Norfolk

Norfolk PCC candidate calls PCSOs 'plastic policemen'

Norfolk police sign
Image caption Candidates for the role of police and crime commissioner in Norfolk took part in the debate

A Norfolk police and crime commissioner candidate has said Police and Community Support Officers (PCSOs) were seen by the public as "plastic policemen".

UKIP candidate Matthew Smith made the claim during a debate at BBC Radio Norfolk on Tuesday which involved all the candidates for the post.

The other candidates all defended the role of PCSOs.

PCSOs were launched in England and Wales in 2002 to tackle the fear of crime and provide back up to forces.

They do not have powers of arrest, cannot interview prisoners or carry out the high risk tasks of police officers.

But PCSOs are able to direct traffic, confiscate drugs and alcohol, issue certain fixed penalty notices and reassure and advise the public - the aim is to deter crime through a visible presence.

Mr Smith said: "What people want is more bobbies on the beat, they are not happy with PCSOs.

"What powers do they have... People want to see real policemen, that have real powers. We need more policemen and more special constables."

He said local people he had talked to did not have faith in PCSOs who were seen as "plastic policemen".

Conservative candidate Jamie Athill said he valued the work of PCSOs and it was "ridiculous" to label them plastic policemen.

Image caption PCSOs were launched in England and Wales in 2002

"I've seen at first hand the work of these support officers working in communities. I see them as a key part of the force," he said.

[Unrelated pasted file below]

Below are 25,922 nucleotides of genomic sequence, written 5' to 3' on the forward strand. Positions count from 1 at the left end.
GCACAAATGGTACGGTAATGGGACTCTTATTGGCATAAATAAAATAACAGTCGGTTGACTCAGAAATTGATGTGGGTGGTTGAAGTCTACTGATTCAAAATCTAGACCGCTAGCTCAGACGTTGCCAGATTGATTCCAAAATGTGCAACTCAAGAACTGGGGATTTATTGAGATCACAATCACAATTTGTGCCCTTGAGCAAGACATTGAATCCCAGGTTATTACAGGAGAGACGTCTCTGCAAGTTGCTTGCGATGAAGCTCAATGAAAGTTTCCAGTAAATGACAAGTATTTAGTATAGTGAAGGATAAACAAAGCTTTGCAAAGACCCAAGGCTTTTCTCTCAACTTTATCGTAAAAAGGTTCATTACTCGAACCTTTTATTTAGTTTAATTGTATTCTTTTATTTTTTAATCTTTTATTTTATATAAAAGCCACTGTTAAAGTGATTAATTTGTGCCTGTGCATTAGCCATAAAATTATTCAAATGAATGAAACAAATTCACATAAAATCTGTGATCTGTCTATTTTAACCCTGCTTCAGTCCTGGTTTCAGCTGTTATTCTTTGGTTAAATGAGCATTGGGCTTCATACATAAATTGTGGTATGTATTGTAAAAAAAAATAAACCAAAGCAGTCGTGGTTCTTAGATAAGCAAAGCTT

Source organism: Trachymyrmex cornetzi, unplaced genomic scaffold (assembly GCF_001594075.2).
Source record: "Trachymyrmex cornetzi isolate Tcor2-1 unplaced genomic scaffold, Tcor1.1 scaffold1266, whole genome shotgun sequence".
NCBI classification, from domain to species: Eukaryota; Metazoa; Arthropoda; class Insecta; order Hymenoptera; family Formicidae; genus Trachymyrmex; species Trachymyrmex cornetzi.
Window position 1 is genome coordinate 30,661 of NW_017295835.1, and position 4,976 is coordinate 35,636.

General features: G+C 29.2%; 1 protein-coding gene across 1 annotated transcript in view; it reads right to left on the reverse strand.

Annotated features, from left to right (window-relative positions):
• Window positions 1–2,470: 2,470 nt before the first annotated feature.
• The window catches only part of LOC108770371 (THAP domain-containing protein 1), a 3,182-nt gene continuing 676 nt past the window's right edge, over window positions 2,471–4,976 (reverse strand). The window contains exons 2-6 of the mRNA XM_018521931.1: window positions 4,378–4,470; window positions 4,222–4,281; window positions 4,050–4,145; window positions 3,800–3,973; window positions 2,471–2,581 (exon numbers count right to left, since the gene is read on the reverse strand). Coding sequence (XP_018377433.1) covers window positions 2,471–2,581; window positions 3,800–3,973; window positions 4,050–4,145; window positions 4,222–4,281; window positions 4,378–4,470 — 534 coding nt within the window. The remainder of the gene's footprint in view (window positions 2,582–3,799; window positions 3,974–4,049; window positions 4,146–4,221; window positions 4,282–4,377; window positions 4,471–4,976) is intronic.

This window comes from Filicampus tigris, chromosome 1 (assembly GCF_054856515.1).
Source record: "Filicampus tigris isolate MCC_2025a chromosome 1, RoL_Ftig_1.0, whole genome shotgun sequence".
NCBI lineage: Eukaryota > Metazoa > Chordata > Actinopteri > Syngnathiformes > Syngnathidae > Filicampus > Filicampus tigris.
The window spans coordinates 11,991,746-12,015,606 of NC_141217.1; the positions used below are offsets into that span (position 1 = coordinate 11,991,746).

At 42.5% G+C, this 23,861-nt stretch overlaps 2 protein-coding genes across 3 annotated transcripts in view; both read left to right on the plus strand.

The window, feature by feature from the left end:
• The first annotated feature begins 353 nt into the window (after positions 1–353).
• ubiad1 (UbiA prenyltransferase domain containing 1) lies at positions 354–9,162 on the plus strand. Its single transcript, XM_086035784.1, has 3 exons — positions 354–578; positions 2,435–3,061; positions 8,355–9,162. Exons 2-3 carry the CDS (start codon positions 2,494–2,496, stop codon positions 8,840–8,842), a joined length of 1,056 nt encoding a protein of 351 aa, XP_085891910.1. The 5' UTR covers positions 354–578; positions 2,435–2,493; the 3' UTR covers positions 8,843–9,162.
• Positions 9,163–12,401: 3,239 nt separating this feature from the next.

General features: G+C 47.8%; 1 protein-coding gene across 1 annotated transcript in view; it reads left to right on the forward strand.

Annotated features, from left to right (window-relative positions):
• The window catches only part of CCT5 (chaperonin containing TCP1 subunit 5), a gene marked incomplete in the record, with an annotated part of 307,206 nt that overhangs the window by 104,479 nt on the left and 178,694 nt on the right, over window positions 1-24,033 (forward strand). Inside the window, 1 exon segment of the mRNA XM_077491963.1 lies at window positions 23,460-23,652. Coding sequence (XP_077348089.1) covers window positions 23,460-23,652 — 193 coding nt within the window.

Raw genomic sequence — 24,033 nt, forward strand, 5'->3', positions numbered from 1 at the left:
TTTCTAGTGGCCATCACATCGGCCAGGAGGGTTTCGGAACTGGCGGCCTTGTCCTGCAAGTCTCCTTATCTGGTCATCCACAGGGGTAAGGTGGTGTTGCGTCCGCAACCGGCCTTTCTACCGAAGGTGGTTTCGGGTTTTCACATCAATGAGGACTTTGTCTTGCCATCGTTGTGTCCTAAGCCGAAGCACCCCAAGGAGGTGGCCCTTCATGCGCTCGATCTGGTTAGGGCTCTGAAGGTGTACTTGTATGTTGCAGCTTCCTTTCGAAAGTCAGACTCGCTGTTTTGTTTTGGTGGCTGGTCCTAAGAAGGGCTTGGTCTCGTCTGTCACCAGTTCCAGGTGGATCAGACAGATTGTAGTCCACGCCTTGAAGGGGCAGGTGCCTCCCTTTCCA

"But any decision I took would be based on the advice of the chief constable and the chief constable would be responsible for any employment issues."

Former Norfolk Police Authority Chairman Stephen Bett, an Independent candidate, said: "PCSOs are there to be the eyes and ears of the police and a presence in the community. They do a fantastic job.

"If we give them extra powers we'd have to give them extra training they'd have to be extracted from the community and they'd lose the local connection.

"The PCSOs do an excellent job and often live in the community. They are very important."

Liberal Democrat candidate James Joyce said PCSOs had been playing an important part in communities across Norfolk.

"PCSOs have been a really great success. In Cawston (in Norfolk) that work with local youths in helping out with everything from a battle of the bands to football," he said.

He said the PCSO's work with young people provided a "figure they can talk too".

'Foster trust'

Steve Morphew, the Labour candidate, said he supported the work undertaken by PCSOs and their work with police.

"PCSOs are terrific," said Mr Morphew, who added that they helped foster "trust in the police by the community... they are not seen as a threat".

He said they were vital to policing in Norfolk and "worth their weight in gold".

Elections will be held in November to choose police and crime commissioners (PCC) who will replace police authorities currently in charge of 41 forces in England and Wales.

The PCCs will be responsible for holding their forces to account. They will also be able to hire and dismiss the chief constable and set the force's budget.

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